Discipleship is not an optional practice for a Christian. Somewhere in the history of the Church, the idea that the practice of becoming a disciple was only for a few people but was not necessarily for everyone became the dominant idea of the church. This idea has created much damage and has led to the development of what I call “consumers of religious goods and services.” The effectiveness of the church has been compromised and the witnesses of people whose lives have been truly changed have dimmed.
Perhaps you have noticed the narrowing of the gap between what happens in the church and what happens in the world. The gap has narrowed to the point where in many places the church has been completely coopted by culture. I have read much about the frustration that many people have about this. The question that always emerges for me is this: what can we do about it?
Too often our understanding of making a difference in the world is limited to what happens in our building on the weekends. If we experience a good sermon, good music and a happy community, then that is the best we can do. We hold up our weekend experiences and hope that others will hear about it and make a decision to come and see why we like getting together week after week. The problem with this is that it works well enough to make us believe that it actually makes a difference in the world. We need to get beyond this and reclaim the truth of what discipleship is. For if we are going to be used by God, we need to let go of a consumer mentality.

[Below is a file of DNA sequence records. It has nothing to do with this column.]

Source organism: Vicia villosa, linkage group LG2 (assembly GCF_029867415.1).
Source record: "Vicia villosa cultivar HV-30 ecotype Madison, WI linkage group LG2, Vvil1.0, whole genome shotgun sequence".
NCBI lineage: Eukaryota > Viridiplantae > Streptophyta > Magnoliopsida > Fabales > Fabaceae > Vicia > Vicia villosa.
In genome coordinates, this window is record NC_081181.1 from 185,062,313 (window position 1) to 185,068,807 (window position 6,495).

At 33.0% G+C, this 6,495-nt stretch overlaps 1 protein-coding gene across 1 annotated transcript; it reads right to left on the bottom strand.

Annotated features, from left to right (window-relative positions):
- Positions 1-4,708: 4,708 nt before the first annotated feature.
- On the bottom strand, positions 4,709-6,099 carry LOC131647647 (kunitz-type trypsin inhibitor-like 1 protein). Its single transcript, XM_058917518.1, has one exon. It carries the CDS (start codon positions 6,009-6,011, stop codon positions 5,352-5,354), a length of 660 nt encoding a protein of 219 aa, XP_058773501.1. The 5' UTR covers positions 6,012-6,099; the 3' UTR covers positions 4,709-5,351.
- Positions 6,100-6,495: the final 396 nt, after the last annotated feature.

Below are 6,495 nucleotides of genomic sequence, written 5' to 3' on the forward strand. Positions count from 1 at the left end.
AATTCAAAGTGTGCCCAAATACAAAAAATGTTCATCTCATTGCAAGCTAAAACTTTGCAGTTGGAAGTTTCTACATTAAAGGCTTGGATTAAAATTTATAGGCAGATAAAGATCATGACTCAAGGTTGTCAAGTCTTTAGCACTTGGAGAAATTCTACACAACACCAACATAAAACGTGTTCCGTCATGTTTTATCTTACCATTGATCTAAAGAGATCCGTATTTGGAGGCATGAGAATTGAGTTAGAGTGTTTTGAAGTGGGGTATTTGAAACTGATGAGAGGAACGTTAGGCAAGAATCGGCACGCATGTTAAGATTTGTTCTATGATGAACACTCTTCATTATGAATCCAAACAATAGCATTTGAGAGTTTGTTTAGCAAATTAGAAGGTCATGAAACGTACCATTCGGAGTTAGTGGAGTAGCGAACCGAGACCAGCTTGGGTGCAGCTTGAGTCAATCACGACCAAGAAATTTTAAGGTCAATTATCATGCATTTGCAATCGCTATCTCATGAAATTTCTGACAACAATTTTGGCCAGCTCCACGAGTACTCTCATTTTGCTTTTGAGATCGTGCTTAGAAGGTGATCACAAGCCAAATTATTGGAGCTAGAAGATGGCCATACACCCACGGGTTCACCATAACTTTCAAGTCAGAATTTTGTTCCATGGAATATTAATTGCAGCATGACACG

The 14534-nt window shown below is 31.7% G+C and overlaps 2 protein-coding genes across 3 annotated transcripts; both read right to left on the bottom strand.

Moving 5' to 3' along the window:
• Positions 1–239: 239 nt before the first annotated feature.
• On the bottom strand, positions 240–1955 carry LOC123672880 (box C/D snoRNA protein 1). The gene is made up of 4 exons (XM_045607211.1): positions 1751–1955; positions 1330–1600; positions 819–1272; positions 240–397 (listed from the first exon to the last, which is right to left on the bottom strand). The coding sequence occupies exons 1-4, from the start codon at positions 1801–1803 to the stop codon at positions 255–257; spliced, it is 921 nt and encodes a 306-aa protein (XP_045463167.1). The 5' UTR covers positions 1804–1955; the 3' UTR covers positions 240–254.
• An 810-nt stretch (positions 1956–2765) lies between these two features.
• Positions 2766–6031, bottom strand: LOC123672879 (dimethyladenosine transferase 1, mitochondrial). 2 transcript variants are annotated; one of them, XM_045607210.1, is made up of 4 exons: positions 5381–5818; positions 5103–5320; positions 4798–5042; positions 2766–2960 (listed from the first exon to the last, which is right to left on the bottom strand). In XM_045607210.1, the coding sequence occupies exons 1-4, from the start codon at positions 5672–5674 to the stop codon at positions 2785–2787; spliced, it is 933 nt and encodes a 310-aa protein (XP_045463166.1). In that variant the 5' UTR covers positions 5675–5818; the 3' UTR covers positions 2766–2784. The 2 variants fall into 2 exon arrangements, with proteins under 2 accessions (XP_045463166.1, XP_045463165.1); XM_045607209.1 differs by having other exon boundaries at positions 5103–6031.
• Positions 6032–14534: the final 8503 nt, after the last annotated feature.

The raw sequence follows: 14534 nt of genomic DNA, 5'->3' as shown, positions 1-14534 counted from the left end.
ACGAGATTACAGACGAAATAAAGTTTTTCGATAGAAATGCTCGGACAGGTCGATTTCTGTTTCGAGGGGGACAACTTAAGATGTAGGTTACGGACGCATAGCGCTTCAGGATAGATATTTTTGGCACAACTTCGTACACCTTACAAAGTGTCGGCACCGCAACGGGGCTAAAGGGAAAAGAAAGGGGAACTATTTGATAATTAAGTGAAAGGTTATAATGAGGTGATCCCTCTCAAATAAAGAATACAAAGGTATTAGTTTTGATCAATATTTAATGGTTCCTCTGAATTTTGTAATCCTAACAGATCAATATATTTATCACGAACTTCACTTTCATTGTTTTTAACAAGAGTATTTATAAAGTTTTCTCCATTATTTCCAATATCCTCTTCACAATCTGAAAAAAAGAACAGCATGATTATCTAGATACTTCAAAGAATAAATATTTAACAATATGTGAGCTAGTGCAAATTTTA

Perry Noble has helped me to see what we need to do if we want to see the Kingdom grow. He once said “we need to stop saying ‘World, discover me,’ and start saying ‘God, develop me’.” True discipleship has always been part of or faith in Jesus Christ. We are called to allow God to develop us to be the kind of people who leave our consumer habits and find ourselves in the world, ablaze in the power of the Holy Spirit. When this happens, our world will change dramatically.